The report says since 2001, USCIRF has attempted to visit India in order to assess religious freedom on the ground. “However, on three different occasions—in 2001, 2009, and 2016—the government of India refused to grant visas for a USCIRF delegation despite requests being supported by the State Department,” it says.

The US government could work with India to “create a multiyear strategy to ebb the flow of hate crimes targeting religious minorities”, the report says. It suggests measures such as pressing state governments to prosecute religious leaders, government officials and media personalities who incite violence against religious minority groups through public speeches or articles.

The US should encourage India to pass the Protection of Human Rights (Amendment) Bill, 2018 to establish national and state human rights commissions and human rights courts, the report says.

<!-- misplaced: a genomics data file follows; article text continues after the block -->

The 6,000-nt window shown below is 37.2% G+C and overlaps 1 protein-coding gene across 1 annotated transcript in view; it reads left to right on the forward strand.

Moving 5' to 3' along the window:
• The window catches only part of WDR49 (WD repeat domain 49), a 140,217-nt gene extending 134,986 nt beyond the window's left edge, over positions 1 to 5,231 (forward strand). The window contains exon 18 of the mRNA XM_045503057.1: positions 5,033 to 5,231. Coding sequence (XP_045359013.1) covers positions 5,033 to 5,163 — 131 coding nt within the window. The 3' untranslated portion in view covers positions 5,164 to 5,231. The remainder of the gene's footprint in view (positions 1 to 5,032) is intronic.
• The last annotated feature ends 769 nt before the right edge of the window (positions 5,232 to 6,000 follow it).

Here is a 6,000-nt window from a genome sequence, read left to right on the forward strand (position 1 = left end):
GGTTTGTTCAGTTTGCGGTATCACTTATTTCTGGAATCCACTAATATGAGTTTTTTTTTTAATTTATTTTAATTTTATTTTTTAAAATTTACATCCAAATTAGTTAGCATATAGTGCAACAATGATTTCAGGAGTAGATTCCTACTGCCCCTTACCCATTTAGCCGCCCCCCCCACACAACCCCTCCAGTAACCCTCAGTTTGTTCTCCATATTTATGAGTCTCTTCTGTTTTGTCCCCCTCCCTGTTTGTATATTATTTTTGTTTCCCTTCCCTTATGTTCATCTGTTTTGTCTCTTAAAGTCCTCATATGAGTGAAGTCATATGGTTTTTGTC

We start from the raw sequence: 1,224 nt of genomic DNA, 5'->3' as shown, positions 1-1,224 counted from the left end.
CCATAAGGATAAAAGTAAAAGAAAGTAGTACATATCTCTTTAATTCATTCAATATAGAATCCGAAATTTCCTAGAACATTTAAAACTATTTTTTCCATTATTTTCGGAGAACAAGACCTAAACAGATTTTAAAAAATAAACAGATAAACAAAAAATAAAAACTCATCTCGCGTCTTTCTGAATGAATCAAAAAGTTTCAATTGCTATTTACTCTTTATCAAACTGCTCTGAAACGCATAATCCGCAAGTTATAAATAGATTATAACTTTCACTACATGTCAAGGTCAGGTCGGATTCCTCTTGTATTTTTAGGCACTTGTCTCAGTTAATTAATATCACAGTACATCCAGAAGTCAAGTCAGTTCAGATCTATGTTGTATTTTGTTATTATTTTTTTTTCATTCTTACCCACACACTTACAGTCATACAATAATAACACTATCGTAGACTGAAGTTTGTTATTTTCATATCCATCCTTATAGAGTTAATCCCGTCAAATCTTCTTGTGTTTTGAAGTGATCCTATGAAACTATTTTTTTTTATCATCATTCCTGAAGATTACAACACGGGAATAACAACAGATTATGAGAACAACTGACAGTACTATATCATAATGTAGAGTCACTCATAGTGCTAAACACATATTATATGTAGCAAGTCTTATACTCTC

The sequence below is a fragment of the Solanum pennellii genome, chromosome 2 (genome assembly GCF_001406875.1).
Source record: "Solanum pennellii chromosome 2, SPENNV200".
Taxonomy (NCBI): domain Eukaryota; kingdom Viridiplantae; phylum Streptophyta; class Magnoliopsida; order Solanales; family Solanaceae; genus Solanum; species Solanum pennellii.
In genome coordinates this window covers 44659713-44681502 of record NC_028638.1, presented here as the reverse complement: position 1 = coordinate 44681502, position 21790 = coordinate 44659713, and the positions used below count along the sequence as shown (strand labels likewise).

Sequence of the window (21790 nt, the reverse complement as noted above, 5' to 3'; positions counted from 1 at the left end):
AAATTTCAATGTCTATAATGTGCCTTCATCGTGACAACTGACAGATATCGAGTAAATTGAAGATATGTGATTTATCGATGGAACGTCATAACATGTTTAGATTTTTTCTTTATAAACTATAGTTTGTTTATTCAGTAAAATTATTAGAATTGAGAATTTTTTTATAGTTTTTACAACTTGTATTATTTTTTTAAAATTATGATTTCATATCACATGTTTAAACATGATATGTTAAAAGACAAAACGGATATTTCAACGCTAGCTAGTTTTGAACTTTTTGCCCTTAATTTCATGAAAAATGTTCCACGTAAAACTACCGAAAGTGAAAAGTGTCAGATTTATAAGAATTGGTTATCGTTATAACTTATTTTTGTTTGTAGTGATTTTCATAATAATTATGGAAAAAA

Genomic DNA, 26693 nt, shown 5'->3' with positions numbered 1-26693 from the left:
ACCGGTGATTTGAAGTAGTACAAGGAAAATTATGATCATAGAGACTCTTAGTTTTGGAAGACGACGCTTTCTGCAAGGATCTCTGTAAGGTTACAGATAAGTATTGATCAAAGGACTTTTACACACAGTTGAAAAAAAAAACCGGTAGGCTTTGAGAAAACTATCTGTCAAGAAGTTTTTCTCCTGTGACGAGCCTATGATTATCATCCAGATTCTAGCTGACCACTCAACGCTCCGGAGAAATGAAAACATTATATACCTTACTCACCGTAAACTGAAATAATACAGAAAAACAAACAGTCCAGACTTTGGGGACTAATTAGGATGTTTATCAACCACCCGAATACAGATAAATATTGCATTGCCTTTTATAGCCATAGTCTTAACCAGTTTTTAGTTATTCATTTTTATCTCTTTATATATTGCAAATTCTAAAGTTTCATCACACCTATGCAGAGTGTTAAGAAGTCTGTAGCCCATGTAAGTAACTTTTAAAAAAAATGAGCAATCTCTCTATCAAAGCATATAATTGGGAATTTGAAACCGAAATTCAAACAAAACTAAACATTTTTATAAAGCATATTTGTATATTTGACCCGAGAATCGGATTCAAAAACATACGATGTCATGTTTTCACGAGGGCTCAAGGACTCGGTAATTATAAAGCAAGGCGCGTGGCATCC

It also asked the US government to ensure that India’s Central government does not use the Foreign Contribution Regulation Act (FCRA) to “target international missionary and human rights groups”.

The CBI recently registered a case against the Lawyers Collective, a NGO run by prominent advocates Indira Jaising and Anand Grover, for alleged misuse of the FCRA. The NGO denies these allegations and said its office bearers were “personally being targeted for speaking up in defence of human rights, secularism and independence of the judiciary in all fora”.

(With PTI inputs)